This article is very important to my thesis because it talks about fashion designers taking piracy and the lack of protection for fashion design to th D.C. to have their voices heard. Wilson cites interesting examples including fashion magazines that feature "steal v. splurge" pieces to help its readers obtain highfashion looks for affordable prices, however, willingly or unwillingly supporting the place of piracy in fashion. Wilson talks about the effects of copying and piracy on the "luxury" of the industry and in regards to my thesis, there would be an effect of sorts if fashion was not protected by copyright and vice versa.
Mencken, Jennifer. A Design for the Copyright of Fashion." Diss. Boston College of Law, 1997.
"A Design for the Copyriight of Fashion" was written by Jennifer Mencken in 1997. The essay, though short, covers some very important topics in regards to fashion copyright and protection of designs. The introduction considers that becuase the fashion industry is one of the largests and has no boundaries, economically or socially, it is hard to contain.
Mencken's essay discusses the reasoning behind not protecting designs and talks about the process from thought and conviction to pen and paper, and eventually, to the showroom and the streets. She briefly cites the ability for some fashion designs to be protected under Common Law, however, that angle is now since moot. Though the article was published in 1997, almost ten years ago, most of the information remains pertinent. Mencken discusses patents versus copyright and trademarks verus monopolies on fashion.
She continues to argue for the "Implementation of Fashion Design Copyright." She identifies that there is a "conceptual separability of fashion's artisict elements from the functionality of clothing." She cites the Copyright Act of 1976, allowing the line to be cast that fashion design is almost similar to writing, in respects, to protection. Conceptual separability versus the creative process is a major discussion in the paper.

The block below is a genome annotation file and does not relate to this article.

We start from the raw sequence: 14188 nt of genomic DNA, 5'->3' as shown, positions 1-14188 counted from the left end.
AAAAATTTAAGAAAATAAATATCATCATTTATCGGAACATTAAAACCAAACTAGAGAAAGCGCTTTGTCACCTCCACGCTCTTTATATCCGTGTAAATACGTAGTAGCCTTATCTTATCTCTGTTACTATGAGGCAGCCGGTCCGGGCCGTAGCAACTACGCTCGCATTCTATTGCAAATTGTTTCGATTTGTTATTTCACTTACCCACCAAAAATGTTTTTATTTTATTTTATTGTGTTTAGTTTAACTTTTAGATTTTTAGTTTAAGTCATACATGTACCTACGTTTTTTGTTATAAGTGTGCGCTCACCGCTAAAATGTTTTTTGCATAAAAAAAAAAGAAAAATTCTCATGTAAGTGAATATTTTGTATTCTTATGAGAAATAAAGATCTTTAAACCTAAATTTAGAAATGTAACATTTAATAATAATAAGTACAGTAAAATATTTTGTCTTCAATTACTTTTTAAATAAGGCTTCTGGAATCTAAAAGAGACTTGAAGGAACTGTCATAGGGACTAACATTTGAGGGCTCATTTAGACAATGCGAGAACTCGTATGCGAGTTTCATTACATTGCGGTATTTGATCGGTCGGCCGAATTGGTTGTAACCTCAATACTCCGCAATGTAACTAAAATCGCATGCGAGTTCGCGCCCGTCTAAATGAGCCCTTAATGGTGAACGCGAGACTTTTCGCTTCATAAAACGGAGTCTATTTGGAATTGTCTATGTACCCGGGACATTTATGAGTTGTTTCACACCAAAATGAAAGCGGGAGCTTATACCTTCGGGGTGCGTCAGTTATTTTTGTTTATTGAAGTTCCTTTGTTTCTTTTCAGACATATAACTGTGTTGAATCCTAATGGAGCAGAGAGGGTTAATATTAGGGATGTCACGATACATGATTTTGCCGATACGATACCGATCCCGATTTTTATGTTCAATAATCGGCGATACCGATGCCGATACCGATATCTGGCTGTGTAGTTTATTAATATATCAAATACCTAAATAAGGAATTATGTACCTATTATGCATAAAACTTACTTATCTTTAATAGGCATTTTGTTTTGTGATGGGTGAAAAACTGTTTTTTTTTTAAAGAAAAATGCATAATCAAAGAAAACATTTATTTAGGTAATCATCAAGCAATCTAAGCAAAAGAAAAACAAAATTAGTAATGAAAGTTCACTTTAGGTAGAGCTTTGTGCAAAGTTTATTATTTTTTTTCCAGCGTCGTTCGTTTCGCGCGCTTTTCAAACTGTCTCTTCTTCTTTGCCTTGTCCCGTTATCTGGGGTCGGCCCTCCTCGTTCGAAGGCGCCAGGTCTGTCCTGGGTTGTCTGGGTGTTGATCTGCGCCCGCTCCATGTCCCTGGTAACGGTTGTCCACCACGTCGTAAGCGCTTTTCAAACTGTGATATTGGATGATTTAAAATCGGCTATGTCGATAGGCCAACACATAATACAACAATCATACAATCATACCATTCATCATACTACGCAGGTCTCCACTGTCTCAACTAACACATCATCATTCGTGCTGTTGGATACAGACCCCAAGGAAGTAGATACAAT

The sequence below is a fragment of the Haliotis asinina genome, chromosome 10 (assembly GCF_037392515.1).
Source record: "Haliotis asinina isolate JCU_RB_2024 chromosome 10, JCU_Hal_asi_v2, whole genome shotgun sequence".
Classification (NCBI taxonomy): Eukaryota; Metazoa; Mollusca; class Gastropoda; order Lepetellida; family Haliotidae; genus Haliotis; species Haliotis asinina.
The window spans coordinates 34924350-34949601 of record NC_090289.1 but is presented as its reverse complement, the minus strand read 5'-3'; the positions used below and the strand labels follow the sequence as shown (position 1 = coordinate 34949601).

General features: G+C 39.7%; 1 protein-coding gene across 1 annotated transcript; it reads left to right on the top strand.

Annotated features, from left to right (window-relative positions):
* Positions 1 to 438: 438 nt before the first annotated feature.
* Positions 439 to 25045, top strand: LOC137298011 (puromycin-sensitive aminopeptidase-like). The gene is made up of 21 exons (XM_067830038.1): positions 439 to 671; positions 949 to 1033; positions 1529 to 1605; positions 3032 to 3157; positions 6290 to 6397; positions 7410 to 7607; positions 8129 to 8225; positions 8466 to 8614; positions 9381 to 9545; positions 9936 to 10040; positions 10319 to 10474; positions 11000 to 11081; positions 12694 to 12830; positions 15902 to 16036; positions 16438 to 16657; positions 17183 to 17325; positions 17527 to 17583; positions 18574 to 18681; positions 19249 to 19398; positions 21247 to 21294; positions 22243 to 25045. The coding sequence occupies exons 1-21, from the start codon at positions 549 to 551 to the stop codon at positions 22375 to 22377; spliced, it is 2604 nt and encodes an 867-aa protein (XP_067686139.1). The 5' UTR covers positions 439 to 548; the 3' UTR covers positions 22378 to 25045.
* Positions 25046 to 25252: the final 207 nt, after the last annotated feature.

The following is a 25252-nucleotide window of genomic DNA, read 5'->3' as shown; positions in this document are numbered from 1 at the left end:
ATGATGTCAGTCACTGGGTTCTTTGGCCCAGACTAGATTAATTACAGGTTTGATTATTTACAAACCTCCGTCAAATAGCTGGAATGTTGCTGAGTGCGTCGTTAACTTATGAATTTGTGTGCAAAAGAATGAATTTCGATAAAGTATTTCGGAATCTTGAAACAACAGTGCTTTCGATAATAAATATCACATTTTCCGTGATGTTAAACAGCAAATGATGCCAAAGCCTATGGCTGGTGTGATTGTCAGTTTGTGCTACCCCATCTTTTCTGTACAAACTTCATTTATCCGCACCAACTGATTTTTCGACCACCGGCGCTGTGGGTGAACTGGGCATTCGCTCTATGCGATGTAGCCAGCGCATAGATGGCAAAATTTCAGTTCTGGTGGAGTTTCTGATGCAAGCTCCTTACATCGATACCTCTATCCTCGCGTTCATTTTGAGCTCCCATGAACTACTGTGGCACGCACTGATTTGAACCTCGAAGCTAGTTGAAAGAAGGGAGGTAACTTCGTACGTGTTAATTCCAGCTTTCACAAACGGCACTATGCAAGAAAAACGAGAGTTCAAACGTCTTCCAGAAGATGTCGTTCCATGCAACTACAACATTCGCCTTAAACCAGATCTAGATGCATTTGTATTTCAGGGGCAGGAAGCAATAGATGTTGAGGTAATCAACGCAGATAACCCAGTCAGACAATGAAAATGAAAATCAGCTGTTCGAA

She closes with a discussion on the scope of copyright and the "requirements for implementation." She says, " In creating a copyright system which recognizes the expressions of designers, many old fears, such as burdening the consumer and creating a marketplace monopoly, resurface. With tens of thousands of designers churning out work, it is easy to foresee chaos. How far does the copyright extend? For how long? What would constitute infringement?"
She closes with a discussion on the effect of copyright in fashion on the industry. She concludes that copyright on fashion should be a decision of the designers rather than the people who purchase their creations.
This article is particularly important to my thesis and argument for my paper as it attacks and answers questions about how copyright in fashion can and will affect the industry. This article is also important as it plays devil's advocate and expresses the concern with copyright and fashion and how the lack of copyright can be seen to have not affected the economic aspects of the industry.
Raustiala, Kal and Christopher Sprigman. The Piracy Paradox: Innovation and Intellectual Property in Fashion Design. Research Paper No. 06-04. UCLA School of Law. January 2006. http://ssrn.com/abstract=878401.
This long paper was written by Karl Raustiala and Christopher Sprigman. Ninety pages in its entirety, it is a thesis on IP law and Fashion Design. This paper is perhaps the most important piece on IP and Fashion Design to come out recently. The essay opens with a strong paragraph, the authors write the following.
for strong intellectual property (IP) protections note that scientific and technological